Check out Abuse (link below), even though the game came out more than 6 years ago the community is still going and active on a daily basis. I attribute this largely to the addition of LISP which made the game very expandable. []

    Recently Jermey Scott made a Win32 port of Abuse and converted the IPX code to DirectPlay so you can play multi-player over the net. That can be found here: []
  • by jonathanclark ( 29656 ) on Tuesday May 01, 2001 @11:40AM (#253134) Homepage
    I've been a big fan of Lisp since I first learned it, but I've always had trouble articulating why it is so useful. Now that XML is around and the world is saying it's the greatest thing since sliced bread - I have an analogy.

    Lisp and XML both support

    - Arbitrarily complex data can easily represented in text.
    - Parsing of data in an easy fashion.

    However, I think LISP has some advantages over XML:

    - XML standard is becoming too complex, LISP data format is about as simple as you can get. You can write a LISP parser in 100 lines of code. This makes LISP ideal for tiny "fun" applications, to the larger enterprise applications.
    - XML is much more verbose to write - making it easier to read by humans, but also making it something you don't want to write by hand - witness all the tools that have been writing to assist XML writing.
    - LISP allows for execution and interface with code. Sometimes data can't be stored and loaded in a 100% static format. It's very useful to be able to embed calls to your program to generate data on the fly. And it's very easy to mix and match data and code.

    To see LISP in work in the real world, download some of my programs:

    Abuse [] - a side scroller action game published by Electronic Arts. Almost all the data loaded by the game is specified externally in LISP files. All but the main character's AI functions are written externally in LISP. Source code for this is available.

    EZIP [] - This program shows my new HTML-like dialog layout library. I encourage you to look at the LISP code that generates the dialog boxes. 3 very nice dialog boxes specified in 100 lines of code. LISP is easier to write than HTML because with an editor that does paren matching you can see opening and closing of rows, tables, and columns. Here is an excerpt of the LISP code from ezip:

    (well /. Say
    "Lameness filter encountered. Post aborted.
    Reason: Junk character post.") when I post the code... oh well

    (This looks better in an editor). What is cool is that changes to variable names such as "filename" and "outname" are automatically applied . If this were an Active-X control with IE showing HTML then I'd have to have a "Submit" button which sent the results of the form, and then parsed the changes I wanted by hand.

    This dialog software uses the same algorithm as IE to layout dialog boxes so when I open I dialog I don't need to specify any sizes in the code. The layout algorithm automatically determines optimal size for tables, cols, and rows. This allows it to calculate a size for the tab control, and a size for the window itself. Language translations just work regardless of how long the German word is for "duck" It's a huge advantage over conventional dialog layout methods like GUI editors.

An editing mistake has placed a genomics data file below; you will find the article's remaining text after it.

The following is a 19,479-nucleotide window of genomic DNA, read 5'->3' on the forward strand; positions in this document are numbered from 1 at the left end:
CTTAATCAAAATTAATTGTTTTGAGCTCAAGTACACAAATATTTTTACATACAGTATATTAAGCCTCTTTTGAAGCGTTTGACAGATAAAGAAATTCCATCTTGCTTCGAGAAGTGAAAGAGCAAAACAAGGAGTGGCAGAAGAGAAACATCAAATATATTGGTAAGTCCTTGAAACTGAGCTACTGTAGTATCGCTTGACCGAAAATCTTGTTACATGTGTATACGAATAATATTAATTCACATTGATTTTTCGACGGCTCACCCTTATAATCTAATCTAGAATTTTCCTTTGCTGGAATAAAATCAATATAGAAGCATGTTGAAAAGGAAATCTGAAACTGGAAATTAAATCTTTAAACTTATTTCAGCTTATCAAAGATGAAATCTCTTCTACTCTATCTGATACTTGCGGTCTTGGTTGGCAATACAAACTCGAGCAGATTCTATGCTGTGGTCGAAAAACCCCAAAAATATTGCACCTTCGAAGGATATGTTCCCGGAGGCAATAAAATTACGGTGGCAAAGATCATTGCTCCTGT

Golgotha [] -A 3d action game that used external LISP files to specify data for the game. This allowed artist to add new models and textures to the game. They may not know lisp but they can copy a line of code and change file names like there is no tomorrow. Source for this is available.

    I'm not going to say that people should go out and programmer entire apps in LISP - but I think it's an excellent way to represent data extern to your program - perhaps better than XML because of the flexibility it can allow you.
  • by drenehtsral ( 29789 ) on Tuesday May 01, 2001 @10:56AM (#253136) Homepage
    Among other famous LISP programs (Emacs, ABUSE, all the Sierra games (king's quest, etc...)), and some other good stuff, a decent portion of AliasWavefront is written in LISP.
  • by NCamero ( 35481 ) on Tuesday May 01, 2001 @09:48AM (#253144) Homepage Journal
    LISP is also famous to engineers as the macro language used in AutoCAD.
  • by Greg Lindahl ( 37568 ) on Tuesday May 01, 2001 @11:43AM (#253150) Homepage

    Perl is a Swiss Army Chainsaw, not a Swiss Army Knife.

  • by wiredog ( 43288 ) on Tuesday May 01, 2001 @09:56AM (#253153) Journal
    competitive advantage against the competition

    As opposed to, say, a competitive advantage against...?

  • I'd like to point out how bad the I/O is in Lisp

    LISP has had highly sophisticated I/O for many decades. This is why it's so widely used in parsers, text processors, editors [] and so on. The (Common LISP) I/O specification is here [].

    ...and how hard it is to properly handle the myriad possible errors a program has to handle gracefully when working with humans

    in fact, of course, LISP has a condition handling system at least as sophisticated as any other language. The specification is here [].

    Also, most lisp engines I've seen are interpreted (save for things like the Lisp Machine).

    Originally LISP was a compiled language []. However it is extremely easy to write a LISP interpreter in LISP, so most LISP systems area able to execute both interpreted source and compiled code. Furthermore, interpreted code can call compiled code and vice-versa. Documentation on the Common LISP compiler is here [].

    Only a few toy LISP systems lack a compiler.